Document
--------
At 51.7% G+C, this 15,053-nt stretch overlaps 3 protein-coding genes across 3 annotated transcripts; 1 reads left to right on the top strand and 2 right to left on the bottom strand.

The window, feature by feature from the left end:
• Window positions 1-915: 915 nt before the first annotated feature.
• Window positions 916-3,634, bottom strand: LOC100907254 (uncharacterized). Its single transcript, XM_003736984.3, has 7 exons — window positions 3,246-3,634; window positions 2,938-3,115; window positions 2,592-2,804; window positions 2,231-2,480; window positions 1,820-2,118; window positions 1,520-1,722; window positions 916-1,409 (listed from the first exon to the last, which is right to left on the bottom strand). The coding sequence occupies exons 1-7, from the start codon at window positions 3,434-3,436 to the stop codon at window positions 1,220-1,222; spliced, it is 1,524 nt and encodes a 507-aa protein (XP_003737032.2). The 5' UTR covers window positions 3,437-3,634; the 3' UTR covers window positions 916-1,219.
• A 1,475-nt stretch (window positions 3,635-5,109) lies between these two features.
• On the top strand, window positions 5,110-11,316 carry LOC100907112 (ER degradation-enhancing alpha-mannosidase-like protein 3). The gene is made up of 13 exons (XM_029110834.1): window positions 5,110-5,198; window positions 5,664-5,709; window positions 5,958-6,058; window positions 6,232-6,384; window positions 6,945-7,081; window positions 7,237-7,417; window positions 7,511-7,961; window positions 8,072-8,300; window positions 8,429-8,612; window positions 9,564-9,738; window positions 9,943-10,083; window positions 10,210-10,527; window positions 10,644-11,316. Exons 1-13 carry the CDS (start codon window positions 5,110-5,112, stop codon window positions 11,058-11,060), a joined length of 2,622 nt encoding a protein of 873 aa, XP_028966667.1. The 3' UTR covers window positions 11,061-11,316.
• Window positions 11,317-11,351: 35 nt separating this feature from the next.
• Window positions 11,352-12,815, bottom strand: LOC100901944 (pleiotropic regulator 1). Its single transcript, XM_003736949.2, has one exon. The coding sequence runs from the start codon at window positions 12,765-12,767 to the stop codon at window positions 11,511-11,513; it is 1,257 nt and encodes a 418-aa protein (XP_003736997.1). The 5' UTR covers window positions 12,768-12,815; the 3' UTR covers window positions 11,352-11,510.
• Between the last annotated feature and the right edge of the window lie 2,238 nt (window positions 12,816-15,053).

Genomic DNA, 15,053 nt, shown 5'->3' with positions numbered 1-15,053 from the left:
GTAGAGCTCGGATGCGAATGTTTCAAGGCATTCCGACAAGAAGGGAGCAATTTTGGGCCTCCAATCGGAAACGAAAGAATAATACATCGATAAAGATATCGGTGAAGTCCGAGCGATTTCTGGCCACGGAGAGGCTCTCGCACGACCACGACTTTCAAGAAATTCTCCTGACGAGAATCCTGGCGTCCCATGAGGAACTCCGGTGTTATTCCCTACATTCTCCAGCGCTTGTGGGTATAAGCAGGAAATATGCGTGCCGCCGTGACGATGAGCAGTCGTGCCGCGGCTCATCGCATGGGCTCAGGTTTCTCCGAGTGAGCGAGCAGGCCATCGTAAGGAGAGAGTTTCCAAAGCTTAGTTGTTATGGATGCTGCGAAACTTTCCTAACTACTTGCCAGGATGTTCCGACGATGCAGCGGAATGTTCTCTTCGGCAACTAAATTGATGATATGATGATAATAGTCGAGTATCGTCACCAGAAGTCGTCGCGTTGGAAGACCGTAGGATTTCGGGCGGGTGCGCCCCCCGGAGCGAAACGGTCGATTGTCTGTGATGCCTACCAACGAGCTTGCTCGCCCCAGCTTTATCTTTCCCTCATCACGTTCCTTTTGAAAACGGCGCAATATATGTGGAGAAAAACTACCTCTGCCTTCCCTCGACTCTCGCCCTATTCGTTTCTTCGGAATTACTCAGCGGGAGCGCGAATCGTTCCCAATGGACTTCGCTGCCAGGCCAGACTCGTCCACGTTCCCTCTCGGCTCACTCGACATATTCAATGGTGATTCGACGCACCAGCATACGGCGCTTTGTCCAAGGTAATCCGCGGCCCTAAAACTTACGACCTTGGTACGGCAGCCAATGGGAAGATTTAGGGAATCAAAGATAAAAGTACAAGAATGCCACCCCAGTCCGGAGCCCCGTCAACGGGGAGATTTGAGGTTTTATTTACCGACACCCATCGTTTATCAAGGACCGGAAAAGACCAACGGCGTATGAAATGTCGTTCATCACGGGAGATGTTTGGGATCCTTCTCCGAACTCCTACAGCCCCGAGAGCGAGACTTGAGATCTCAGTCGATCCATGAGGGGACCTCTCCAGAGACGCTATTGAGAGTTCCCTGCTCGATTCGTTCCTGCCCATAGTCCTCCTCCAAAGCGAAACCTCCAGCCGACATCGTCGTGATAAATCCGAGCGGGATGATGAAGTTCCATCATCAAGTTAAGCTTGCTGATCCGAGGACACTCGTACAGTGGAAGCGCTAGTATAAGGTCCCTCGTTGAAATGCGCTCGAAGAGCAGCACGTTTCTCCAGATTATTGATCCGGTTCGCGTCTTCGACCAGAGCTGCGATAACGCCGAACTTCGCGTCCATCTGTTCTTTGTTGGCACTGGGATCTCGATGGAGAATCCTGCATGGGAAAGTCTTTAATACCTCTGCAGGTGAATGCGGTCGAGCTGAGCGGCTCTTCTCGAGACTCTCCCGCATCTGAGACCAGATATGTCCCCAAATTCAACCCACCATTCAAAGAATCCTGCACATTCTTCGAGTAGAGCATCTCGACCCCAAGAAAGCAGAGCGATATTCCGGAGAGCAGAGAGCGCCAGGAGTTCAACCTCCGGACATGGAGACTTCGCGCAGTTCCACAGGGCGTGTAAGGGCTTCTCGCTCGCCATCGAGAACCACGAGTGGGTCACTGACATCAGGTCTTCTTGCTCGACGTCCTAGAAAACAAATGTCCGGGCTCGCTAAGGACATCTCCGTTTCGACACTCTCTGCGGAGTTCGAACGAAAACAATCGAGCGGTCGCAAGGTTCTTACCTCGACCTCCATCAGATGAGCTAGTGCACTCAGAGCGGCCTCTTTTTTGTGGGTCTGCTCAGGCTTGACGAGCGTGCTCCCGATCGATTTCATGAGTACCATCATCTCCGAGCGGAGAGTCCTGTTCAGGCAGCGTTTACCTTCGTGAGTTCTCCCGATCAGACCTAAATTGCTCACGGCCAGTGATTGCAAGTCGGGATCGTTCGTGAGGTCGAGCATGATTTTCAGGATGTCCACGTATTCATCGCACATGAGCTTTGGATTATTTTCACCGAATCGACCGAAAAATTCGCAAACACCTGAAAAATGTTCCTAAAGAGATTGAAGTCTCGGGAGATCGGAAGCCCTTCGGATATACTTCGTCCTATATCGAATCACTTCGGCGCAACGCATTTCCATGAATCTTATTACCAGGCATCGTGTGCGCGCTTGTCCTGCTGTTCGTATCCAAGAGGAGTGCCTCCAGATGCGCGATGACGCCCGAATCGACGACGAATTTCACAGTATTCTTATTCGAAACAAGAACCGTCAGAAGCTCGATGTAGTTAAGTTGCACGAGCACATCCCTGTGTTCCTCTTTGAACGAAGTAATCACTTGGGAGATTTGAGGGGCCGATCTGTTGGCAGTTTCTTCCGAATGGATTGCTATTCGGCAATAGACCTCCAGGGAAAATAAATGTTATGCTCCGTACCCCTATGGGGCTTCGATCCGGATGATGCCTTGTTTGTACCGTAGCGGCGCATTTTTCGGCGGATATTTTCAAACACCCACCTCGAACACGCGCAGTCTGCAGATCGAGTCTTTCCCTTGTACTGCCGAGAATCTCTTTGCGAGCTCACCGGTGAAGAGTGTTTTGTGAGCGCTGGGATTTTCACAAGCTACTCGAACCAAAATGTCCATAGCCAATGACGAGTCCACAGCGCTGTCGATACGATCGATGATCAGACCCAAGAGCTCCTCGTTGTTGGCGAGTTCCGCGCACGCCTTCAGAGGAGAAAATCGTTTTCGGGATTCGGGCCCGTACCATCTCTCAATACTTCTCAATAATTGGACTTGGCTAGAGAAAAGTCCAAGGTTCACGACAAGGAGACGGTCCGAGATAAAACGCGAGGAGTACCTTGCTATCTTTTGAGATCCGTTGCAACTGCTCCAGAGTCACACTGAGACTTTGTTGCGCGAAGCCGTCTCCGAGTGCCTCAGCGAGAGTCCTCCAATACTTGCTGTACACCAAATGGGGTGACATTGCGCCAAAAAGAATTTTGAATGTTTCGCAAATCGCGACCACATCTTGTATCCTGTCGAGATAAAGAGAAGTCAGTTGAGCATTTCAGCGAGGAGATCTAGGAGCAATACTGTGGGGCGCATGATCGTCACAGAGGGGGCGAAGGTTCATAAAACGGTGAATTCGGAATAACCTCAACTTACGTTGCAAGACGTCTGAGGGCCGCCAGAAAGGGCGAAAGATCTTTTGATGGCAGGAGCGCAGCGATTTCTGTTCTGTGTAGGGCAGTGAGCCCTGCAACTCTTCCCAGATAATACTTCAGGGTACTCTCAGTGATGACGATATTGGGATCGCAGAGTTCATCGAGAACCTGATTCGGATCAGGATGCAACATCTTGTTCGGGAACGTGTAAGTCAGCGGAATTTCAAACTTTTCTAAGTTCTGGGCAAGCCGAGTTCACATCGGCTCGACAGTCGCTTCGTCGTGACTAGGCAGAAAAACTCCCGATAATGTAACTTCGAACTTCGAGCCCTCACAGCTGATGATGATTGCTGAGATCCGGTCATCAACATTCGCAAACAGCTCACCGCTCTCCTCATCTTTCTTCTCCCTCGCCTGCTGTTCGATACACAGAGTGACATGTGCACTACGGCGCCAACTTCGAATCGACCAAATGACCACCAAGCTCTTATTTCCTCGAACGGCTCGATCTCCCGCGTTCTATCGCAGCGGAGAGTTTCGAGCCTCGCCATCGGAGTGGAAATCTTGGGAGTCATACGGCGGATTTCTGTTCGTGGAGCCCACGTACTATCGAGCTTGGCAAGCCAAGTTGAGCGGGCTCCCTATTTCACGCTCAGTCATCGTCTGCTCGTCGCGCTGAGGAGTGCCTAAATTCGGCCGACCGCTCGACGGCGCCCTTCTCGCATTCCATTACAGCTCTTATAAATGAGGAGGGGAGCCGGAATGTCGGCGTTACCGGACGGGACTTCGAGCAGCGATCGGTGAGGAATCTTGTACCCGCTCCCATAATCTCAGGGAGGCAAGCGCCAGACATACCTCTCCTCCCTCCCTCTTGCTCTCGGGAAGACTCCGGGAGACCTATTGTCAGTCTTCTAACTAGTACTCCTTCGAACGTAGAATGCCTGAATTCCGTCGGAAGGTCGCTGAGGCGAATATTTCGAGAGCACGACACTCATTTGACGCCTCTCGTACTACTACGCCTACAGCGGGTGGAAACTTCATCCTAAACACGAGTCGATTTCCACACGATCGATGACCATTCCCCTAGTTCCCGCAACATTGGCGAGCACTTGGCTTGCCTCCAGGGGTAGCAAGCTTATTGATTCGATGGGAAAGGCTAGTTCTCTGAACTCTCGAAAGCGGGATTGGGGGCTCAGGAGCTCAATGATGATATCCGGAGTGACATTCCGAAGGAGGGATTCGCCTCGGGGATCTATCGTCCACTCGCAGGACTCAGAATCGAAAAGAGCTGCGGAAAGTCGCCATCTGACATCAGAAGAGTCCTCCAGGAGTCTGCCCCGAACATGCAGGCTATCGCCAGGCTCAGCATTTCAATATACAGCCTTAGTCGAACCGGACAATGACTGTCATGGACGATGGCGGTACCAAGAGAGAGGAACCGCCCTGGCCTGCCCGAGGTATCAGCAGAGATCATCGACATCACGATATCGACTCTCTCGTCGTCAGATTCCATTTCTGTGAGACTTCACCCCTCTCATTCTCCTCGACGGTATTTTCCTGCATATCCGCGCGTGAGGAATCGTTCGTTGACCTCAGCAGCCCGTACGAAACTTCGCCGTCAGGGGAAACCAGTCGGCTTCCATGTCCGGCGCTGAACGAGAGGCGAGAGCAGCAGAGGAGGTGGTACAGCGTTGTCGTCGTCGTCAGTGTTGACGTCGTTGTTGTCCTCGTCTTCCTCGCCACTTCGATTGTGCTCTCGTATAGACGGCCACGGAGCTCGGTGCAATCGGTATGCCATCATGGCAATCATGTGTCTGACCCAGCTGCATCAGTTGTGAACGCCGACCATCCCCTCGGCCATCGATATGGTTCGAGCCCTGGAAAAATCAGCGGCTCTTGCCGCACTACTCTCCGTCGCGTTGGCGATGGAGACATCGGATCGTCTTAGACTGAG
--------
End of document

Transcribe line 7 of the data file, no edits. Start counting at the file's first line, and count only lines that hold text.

• Window positions 11,317-11,351: 35 nt separating this feature from the next.